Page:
Senator Harry Reid (D-Nev.) announced Wednesday night that he and his upper chamber cohorts are ready to bring their own version of comprehensive healthcare reform legislation to the Senate floor for consideration.
President Obama and abortion advocates in the Senate plan to remove pro-life language in the healthcare reform bill that passed the House on November 7. Their guns are aimed at the Stupak Amendment, a measure that ensures taxpayers' money will not fund abortions.
With a special delivery due at the White House by Christmas, Senators have a lot more on their plates than just turkey and cranberry sauce. Senate Majority Leader Harry Reid (D-Nev.) committed Monday to opening debate this week on a healthcare bill, notwithstanding the seemingly insuperable procedural obstacles some members of his own party have promised to place along the path.
Nobody wants to disappoint President Obama on the eve of the holiday season, so all the stops are going to be removed in order to deliver a comprehensive healthcare bill to his desk by Christmas. White House Budget Director Peter Orszag reckons that procedural and political obstacles notwithstanding, a bill creating a new system of national healthcare will be ready for President Obama’s signature before the end of the year.
Anxious to find a revenue source rich enough to fund the proposed government-supported healthcare behemoth, Senate Democrats are considering dipping their buckets into a familiar well — the pockets of the “wealthy.” According to aides familiar with Senate deliberations, Senator Harry Reid and others are prepared to raise Medicare payroll taxes from 1.45 percent to 1.5 percent in order to meet the substantial fiscal demands of the overhaul. Presently, the Medicare tax amounts to 2.9 percent of wages, with half contributed by the employer and the other half paid by the employee.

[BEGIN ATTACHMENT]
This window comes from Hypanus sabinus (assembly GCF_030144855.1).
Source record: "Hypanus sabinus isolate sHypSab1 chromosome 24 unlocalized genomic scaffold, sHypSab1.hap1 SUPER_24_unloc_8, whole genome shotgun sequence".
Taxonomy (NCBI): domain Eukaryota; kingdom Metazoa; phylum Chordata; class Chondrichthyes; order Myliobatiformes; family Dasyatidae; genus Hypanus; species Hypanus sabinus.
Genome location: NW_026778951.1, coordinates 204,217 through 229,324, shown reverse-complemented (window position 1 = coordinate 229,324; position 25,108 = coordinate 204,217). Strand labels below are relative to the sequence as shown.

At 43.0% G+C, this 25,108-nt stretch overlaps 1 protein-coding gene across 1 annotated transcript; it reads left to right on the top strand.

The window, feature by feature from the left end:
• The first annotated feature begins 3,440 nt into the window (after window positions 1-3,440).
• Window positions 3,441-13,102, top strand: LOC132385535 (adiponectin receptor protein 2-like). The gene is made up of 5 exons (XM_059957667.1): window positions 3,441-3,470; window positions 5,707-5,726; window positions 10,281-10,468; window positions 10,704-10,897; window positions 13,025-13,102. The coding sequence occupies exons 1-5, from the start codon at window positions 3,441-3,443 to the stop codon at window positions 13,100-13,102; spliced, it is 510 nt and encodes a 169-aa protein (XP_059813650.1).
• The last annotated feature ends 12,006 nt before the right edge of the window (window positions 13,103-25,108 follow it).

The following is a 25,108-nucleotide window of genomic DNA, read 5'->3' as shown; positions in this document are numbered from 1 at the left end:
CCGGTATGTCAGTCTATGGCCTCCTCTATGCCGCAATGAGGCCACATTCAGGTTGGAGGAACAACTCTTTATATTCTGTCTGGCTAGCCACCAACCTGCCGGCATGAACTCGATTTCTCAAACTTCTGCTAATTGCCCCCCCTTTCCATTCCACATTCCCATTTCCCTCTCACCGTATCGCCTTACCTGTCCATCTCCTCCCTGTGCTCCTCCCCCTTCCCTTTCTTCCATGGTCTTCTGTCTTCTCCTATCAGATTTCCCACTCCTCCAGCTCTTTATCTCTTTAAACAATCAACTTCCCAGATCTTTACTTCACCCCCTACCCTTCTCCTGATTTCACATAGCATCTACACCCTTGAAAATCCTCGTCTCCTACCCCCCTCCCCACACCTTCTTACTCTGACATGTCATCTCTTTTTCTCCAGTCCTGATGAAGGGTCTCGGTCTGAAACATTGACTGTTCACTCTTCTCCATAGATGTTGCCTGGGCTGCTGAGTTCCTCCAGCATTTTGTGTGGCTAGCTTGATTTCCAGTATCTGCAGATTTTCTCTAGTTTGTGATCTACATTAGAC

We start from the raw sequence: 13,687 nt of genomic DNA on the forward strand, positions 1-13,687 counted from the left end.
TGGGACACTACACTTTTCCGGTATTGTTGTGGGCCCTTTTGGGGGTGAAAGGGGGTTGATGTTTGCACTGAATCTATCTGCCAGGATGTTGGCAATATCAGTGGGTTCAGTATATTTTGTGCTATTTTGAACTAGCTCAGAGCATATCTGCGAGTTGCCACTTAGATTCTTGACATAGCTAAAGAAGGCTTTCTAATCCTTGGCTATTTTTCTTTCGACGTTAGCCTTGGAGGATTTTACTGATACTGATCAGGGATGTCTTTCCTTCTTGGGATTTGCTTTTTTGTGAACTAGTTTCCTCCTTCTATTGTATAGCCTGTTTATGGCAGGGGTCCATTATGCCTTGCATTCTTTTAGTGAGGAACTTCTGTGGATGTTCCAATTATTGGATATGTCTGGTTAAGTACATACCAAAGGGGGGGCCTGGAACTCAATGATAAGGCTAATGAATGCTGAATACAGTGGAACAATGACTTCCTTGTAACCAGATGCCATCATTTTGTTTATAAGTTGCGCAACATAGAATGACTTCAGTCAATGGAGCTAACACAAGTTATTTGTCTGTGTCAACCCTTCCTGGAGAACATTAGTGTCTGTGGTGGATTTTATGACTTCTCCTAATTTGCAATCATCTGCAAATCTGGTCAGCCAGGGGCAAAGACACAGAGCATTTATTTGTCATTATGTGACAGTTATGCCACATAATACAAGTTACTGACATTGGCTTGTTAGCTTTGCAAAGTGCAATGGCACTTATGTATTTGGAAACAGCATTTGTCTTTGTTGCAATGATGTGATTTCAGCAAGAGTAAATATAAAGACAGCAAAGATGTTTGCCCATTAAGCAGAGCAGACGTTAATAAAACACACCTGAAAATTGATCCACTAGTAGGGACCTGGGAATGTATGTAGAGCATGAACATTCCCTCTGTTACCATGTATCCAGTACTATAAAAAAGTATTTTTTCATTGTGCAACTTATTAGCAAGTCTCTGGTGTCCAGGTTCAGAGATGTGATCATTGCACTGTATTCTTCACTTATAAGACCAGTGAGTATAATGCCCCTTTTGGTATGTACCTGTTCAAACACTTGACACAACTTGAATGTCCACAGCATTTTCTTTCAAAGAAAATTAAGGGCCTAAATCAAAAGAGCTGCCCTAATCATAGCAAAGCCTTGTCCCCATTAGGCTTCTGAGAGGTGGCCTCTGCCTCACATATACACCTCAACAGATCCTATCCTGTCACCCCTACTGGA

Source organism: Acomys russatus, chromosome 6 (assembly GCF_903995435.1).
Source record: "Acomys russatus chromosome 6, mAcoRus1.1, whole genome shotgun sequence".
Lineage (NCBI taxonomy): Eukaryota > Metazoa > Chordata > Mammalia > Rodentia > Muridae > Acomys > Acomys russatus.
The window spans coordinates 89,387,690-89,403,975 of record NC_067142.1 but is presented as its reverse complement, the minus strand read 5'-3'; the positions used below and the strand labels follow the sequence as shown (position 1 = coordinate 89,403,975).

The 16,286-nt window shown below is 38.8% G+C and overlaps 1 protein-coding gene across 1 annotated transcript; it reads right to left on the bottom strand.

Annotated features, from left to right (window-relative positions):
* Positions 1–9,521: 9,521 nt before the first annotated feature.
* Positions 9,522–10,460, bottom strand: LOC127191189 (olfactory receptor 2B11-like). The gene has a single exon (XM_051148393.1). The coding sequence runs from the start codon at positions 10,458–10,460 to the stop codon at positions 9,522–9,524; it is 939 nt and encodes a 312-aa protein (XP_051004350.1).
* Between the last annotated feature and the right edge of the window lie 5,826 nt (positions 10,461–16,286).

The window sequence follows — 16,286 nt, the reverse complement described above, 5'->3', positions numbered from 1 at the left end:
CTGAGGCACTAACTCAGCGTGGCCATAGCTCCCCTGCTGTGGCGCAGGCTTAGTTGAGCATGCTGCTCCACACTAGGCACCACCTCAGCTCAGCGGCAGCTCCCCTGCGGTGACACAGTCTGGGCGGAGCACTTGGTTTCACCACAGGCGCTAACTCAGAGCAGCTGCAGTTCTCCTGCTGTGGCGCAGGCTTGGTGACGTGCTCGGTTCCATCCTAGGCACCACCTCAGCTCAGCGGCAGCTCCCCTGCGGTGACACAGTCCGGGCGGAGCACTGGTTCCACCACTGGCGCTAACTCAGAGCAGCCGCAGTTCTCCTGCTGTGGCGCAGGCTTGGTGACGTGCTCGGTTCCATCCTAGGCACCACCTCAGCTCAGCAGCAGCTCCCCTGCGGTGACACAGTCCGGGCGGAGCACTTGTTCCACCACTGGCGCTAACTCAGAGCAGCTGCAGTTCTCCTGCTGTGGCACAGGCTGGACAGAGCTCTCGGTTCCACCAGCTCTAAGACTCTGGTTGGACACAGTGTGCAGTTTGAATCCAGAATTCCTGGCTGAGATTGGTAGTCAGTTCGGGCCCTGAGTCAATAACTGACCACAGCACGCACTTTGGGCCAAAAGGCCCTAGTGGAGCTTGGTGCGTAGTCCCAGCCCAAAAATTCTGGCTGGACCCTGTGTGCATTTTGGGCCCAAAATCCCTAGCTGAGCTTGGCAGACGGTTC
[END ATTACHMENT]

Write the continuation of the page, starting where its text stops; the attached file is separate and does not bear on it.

Have you ever gone to your doctor for a prescription to clear up a bad cold? The evidence is that antibiotics do not work against colds and flu, which are caused by viruses — not bacteria. And routine prescriptions may be causing a health crisis.
With a new bag of political capital burning a hole in his pocket, President Obama pressed his nose against the window and wondered if that most wondrous of all gifts, Senate passage of healthcare legislation, could really be his by Christmas.
Back in 2006, little Chloe Levine was born as the apparently healthy baby girl her parents had been waiting for. Sadly, before her first birthday, Chloe began to show signs of what turned out to be cerebral palsy. Only the fact that her parents had banked her umbilical cord blood — replete with stem cells — eventually saved Chloe.
Congressman Eric Cantor of Virginia squeezes past a pillar at the back of the House Chamber and sits in an empty seat, his right hand on the left elbow of fellow Republican, Anh “Joseph” Cao, freshman from Louisiana. In a voice soft enough to be described as hushed, but with a tone and a pace that is noticeably anxious to the point of being pleading, he encourages Cao to demonstrate party loyalty and vote no on the “Affordable Health Care for America” (H.R. 3962), which as we now know was later passed by the House.